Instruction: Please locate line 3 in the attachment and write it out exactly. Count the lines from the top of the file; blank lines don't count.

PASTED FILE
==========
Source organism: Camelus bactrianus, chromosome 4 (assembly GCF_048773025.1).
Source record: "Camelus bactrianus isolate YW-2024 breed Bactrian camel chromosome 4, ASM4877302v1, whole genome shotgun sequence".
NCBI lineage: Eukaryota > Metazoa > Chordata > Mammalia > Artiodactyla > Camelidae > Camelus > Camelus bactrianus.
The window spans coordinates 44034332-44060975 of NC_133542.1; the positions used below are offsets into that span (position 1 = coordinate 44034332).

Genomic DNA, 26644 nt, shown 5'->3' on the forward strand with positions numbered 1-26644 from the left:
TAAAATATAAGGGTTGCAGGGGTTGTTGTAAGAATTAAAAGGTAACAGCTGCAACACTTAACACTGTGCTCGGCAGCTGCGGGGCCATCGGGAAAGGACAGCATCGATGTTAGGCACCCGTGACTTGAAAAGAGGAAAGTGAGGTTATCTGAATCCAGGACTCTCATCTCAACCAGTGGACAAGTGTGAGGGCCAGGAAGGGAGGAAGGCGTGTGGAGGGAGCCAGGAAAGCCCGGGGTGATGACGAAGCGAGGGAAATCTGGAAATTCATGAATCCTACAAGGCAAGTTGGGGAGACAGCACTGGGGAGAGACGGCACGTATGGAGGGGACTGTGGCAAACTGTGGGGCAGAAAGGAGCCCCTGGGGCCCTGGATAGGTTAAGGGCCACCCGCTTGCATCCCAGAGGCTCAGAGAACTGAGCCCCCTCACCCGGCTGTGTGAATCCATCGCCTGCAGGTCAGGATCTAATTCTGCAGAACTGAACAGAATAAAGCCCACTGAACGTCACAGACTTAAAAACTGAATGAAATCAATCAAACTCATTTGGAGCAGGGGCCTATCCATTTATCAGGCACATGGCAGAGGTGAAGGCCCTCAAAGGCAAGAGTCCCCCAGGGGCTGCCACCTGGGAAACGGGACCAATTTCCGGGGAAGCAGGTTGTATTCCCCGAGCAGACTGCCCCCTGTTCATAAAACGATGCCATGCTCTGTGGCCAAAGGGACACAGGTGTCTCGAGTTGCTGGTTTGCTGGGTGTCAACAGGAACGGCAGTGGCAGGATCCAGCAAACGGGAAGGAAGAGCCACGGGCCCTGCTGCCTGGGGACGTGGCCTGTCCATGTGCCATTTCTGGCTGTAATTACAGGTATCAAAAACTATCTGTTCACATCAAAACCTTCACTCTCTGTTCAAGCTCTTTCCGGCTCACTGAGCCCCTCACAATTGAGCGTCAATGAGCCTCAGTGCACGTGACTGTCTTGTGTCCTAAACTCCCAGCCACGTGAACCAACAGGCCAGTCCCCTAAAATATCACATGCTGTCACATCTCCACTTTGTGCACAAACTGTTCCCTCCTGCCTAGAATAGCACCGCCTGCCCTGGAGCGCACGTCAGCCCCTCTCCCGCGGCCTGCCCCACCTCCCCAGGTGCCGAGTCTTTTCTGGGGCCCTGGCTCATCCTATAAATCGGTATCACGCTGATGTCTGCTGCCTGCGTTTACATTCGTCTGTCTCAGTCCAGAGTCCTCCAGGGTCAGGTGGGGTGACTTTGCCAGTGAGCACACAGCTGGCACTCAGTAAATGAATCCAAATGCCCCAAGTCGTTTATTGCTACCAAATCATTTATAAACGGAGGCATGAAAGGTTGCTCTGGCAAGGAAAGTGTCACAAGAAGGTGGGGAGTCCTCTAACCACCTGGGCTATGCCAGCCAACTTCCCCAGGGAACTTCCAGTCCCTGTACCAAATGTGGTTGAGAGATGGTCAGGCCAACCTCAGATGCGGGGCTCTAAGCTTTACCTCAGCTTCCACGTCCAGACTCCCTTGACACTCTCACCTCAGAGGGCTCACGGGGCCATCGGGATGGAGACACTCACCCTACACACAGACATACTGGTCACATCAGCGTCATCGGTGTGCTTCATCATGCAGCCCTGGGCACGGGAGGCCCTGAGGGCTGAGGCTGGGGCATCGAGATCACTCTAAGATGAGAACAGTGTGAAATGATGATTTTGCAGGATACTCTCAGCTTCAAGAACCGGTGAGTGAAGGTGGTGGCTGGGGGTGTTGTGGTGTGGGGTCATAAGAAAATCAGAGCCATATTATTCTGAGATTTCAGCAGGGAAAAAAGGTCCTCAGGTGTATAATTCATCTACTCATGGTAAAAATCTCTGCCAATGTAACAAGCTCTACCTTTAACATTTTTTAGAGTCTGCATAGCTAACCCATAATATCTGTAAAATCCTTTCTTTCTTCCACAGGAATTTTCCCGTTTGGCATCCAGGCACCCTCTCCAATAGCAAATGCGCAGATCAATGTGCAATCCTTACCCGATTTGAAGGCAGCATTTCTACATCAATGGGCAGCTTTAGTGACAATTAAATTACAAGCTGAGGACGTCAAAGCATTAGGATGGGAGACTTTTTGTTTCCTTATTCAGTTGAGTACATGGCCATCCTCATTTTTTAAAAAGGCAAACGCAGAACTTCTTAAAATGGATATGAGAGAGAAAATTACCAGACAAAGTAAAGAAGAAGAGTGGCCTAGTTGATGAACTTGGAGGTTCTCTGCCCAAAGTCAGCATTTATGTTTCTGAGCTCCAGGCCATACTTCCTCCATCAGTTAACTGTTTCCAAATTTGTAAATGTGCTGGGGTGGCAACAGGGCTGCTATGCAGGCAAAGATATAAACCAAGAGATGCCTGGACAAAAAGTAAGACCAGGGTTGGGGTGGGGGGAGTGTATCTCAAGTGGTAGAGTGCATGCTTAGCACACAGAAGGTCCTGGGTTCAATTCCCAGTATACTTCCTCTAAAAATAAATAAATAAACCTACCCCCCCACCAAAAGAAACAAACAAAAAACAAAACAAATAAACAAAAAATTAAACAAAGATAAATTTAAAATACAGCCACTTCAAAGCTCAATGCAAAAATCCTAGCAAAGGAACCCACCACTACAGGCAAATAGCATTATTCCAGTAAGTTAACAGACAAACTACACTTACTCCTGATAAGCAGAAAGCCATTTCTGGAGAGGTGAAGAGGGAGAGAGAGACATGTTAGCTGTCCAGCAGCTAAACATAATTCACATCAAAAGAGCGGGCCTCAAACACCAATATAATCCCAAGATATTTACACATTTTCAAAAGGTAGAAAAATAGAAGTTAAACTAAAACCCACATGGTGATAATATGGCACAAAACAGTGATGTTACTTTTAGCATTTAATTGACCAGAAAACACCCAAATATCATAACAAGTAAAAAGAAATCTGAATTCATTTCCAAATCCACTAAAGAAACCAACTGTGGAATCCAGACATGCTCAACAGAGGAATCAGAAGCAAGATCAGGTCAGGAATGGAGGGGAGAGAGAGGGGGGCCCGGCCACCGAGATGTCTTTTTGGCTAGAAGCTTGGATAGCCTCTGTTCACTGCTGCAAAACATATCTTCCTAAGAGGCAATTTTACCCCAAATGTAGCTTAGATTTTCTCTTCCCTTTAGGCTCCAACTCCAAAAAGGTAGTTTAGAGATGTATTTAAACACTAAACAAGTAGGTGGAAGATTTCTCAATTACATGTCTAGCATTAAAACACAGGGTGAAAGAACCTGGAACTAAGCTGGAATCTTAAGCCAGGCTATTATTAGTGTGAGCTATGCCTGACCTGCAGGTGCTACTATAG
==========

NCBI lineage: Eukaryota > Metazoa > Chordata > Mammalia > Artiodactyla > Camelidae > Camelus > Camelus bactrianus.